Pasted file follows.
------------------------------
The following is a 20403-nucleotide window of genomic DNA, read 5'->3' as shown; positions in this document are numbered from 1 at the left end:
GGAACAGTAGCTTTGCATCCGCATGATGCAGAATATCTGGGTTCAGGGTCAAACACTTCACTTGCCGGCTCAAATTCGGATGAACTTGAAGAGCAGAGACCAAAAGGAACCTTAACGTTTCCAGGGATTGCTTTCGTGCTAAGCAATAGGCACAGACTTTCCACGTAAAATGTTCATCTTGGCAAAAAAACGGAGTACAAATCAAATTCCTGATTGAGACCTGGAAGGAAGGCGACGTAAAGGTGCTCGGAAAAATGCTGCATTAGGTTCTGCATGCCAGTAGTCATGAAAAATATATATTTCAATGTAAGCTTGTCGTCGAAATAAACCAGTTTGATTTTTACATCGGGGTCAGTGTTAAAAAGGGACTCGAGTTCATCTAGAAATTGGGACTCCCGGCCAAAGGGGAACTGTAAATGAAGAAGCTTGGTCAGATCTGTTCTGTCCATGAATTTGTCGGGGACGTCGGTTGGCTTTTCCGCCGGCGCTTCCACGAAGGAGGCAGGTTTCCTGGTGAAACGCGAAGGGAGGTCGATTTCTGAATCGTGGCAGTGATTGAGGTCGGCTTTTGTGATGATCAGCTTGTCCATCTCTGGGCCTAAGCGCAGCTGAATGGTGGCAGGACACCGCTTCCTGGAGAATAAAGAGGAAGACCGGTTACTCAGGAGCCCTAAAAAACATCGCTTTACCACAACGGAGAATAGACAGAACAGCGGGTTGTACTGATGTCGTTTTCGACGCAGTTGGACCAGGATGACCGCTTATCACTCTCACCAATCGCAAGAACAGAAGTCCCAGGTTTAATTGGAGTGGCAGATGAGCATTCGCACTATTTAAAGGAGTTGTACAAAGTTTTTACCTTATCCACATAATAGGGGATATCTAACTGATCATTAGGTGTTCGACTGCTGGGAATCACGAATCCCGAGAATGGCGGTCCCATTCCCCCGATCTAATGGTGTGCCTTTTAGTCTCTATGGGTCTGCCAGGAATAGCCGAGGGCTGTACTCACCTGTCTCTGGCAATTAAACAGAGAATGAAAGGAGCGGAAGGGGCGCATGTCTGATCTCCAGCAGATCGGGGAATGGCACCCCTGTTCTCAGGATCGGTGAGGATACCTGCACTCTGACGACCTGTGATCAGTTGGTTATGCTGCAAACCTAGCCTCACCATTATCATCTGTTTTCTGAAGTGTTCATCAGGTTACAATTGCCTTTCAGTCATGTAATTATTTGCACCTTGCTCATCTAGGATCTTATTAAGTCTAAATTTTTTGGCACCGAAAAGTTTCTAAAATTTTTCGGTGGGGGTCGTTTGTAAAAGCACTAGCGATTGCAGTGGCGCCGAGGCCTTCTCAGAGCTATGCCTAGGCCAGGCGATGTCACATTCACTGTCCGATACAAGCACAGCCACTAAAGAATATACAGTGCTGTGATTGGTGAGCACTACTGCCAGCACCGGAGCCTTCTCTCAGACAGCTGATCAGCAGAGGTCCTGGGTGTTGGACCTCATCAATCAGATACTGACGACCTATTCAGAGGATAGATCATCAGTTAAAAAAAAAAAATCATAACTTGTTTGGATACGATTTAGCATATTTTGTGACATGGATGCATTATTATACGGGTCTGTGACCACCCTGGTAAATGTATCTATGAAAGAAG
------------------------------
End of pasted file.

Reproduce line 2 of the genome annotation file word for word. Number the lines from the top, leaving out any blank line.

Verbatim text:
GGAACAGTAGCTTTGCATCCGCATGATGCAGAATATCTGGGTTCAGGGTCAAACACTTCACTTGCCGGCTCAAATTCGGATGAACTTGAAGAGCAGAGACCAAAAGGAACCTTAACGTTTCCAGGGATTGCTTTCGTGCTAAGCAATAGGCACAGACTTTCCACGTAAAATGTTCATCTTGGCAAAAAAACGGAGTACAAATCAAATTCCTGATTGAGACCTGGAAGGAAGGCGACGTAAAGGTGCTCGGAAAAATGCTGCATTAGGTTCTGCATGCCAGTAGTCATGAAAAATATATATTTCAATGTAAGCTTGTCGTCGAAATAAACCAGTTTGATTTTTACATCGGGGTCAGTGTTAAAAAGGGACTCGAGTTCATCTAGAAATTGGGACTCCCGGCCAAAGGGGAACTGTAAATGAAGAAGCTTGGTCAGATCTGTTCTGTCCATGAATTTGTCGGGGACGTCGGTTGGCTTTTCCGCCGGCGCTTCCACGAAGGAGGCAGGTTTCCTGGTGAAACGCGAAGGGAGGTCGATTTCTGAATCGTGGCAGTGATTGAGGTCGGCTTTTGTGATGATCAGCTTGTCCATCTCTGGGCCTAAGCGCAGCTGAATGGTGGCAGGACACCGCTTCCTGGAGAATAAAGAGGAAGACCGGTTACTCAGGAGCCCTAAAAAACATCGCTTTACCACAACGGAGAATAGACAGAACAGCGGGTTGTACTGATGTCGTTTTCGACGCAGTTGGACCAGGATGACCGCTTATCACTCTCACCAATCGCAAGAACAGAAGTCCCAGGTTTAATTGGAGTGGCAGATGAGCATTCGCACTATTTAAAGGAGTTGTACAAAGTTTTTACCTTATCCACATAATAGGGGATATCTAACTGATCATTAGGTGTTCGACTGCTGGGAATCACGAATCCCGAGAATGGCGGTCCCATTCCCCCGATCTAATGGTGTGCCTTTTAGTCTCTATGGGTCTGCCAGGAATAGCCGAGGGCTGTACTCACCTGTCTCTGGCAATTAAACAGAGAATGAAAGGAGCGGAAGGGGCGCATGTCTGATCTCCAGCAGATCGGGGAATGGCACCCCTGTTCTCAGGATCGGTGAGGATACCTGCACTCTGACGACCTGTGATCAGTTGGTTATGCTGCAAACCTAGCCTCACCATTATCATCTGTTTTCTGAAGTGTTCATCAGGTTACAATTGCCTTTCAGTCATGTAATTATTTGCACCTTGCTCATCTAGGATCTTATTAAGTCTAAATTTTTTGGCACCGAAAAGTTTCTAAAATTTTTCGGTGGGGGTCGTTTGTAAAAGCACTAGCGATTGCAGTGGCGCCGAGGCCTTCTCAGAGCTATGCCTAGGCCAGGCGATGTCACATTCACTGTCCGATACAAGCACAGCCACTAAAGAATATACAGTGCTGTGATTGGTGAGCACTACTGCCAGCACCGGAGCCTTCTCTCAGACAGCTGATCAGCAGAGGTCCTGGGTGTTGGACCTCATCAATCAGATACTGACGACCTATTCAGAGGATAGATCATCAGTTAAAAAAAAAAAATCATAACTTGTTTGGATACGATTTAGCATATTTTGTGACATGGATGCATTATTATACGGGTCTGTGACCACCCTGGTAAATGTATCTATGAAAGAAG